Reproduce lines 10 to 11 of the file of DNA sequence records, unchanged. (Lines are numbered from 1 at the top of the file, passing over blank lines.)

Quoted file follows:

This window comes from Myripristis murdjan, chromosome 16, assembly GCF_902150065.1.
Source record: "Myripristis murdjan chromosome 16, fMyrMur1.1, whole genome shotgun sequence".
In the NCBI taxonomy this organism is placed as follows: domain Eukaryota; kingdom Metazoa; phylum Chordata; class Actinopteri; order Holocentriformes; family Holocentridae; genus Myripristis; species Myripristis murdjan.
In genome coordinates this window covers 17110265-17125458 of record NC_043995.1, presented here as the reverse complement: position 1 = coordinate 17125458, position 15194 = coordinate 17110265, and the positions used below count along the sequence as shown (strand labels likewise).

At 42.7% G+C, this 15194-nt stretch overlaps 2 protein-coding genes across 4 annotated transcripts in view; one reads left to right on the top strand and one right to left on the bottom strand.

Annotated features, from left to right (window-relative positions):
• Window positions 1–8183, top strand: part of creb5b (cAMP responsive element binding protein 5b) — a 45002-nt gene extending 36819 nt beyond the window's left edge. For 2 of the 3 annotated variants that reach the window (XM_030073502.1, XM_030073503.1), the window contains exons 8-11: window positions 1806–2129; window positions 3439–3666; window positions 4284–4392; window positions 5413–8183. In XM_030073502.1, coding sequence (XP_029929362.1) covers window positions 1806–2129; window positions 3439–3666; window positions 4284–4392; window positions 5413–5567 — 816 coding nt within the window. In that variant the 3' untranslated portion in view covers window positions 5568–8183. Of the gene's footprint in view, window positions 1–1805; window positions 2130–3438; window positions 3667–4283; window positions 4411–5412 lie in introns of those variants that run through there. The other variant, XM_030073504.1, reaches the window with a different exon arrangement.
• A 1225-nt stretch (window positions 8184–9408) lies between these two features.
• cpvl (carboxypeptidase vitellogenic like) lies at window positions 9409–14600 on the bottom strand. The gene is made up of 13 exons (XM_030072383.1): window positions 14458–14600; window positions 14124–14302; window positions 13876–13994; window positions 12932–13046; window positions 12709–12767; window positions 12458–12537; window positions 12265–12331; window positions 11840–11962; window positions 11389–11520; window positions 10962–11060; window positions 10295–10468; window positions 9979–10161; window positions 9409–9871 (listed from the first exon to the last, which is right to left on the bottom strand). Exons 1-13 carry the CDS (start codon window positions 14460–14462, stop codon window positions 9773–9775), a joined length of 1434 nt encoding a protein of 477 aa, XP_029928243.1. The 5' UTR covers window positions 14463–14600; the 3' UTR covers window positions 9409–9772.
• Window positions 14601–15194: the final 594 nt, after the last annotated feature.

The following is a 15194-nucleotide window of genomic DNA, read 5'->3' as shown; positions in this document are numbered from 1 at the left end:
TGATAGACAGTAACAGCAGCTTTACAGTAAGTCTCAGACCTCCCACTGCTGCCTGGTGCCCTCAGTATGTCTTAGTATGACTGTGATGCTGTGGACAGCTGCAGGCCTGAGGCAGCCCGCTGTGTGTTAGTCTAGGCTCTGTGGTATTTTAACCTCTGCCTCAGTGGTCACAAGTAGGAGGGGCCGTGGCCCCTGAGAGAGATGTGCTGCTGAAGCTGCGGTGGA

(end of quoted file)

• Window positions 14601–15194: the final 594 nt, after the last annotated feature.

The following is a 15194-nucleotide window of genomic DNA, read 5'->3' as shown; positions in this document are numbered from 1 at the left end: